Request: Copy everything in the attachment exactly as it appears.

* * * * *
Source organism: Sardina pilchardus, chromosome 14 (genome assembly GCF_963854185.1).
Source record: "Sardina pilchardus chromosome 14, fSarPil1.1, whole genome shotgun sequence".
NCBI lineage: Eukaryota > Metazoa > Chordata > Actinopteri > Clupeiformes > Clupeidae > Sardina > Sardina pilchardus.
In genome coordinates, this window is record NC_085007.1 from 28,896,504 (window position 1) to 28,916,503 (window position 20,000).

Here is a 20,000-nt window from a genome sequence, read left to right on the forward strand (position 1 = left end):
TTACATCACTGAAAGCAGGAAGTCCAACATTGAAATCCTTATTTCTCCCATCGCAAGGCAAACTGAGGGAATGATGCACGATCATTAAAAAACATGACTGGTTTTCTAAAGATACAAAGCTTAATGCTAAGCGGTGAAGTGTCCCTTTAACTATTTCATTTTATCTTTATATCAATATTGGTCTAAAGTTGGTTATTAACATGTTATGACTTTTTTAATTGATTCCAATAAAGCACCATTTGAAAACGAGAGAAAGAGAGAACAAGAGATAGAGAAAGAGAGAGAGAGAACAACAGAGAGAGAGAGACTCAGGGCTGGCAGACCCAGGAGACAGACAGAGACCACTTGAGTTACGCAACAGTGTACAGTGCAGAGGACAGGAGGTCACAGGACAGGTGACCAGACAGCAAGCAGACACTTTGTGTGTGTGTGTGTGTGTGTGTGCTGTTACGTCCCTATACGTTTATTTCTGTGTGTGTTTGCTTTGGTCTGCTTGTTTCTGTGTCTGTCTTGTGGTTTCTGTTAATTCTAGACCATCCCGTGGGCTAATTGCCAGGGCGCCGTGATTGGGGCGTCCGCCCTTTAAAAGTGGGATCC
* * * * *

Source organism: Sardina pilchardus, chromosome 14 (genome assembly GCF_963854185.1).
Source record: "Sardina pilchardus chromosome 14, fSarPil1.1, whole genome shotgun sequence".
NCBI lineage: Eukaryota > Metazoa > Chordata > Actinopteri > Clupeiformes > Clupeidae > Sardina > Sardina pilchardus.
In genome coordinates, this window is record NC_085007.1 from 28,896,504 (window position 1) to 28,916,503 (window position 20,000).

Here is a 20,000-nt window from a genome sequence, read left to right on the forward strand (position 1 = left end):
TTACATCACTGAAAGCAGGAAGTCCAACATTGAAATCCTTATTTCTCCCATCGCAAGGCAAACTGAGGGAATGATGCACGATCATTAAAAAACATGACTGGTTTTCTAAAGATACAAAGCTTAATGCTAAGCGGTGAAGTGTCCCTTTAACTATTTCATTTTATCTTTATATCAATATTGGTCTAAAGTTGGTTATTAACATGTTATGACTTTTTTAATTGATTCCAATAAAGCACCATTTGAAAACGAGAGAAAGAGAGAACAAGAGATAGAGAAAGAGAGAGAGAGAACAACAGAGAGAGAGAGACTCAGGGCTGGCAGACCCAGGAGACAGACAGAGACCACTTGAGTTACGCAACAGTGTACAGTGCAGAGGACAGGAGGTCACAGGACAGGTGACCAGACAGCAAGCAGACACTTTGTGTGTGTGTGTGTGTGTGTGTGCTGTTACGTCCCTATACGTTTATTTCTGTGTGTGTTTGCTTTGGTCTGCTTGTTTCTGTGTCTGTCTTGTGGTTTCTGTTAATTCTAGACCATCCCGTGGGCTAATTGCCAGGGCGCCGTGATTGGGGCGTCCGCCCTTTAAAAGTGGGATCC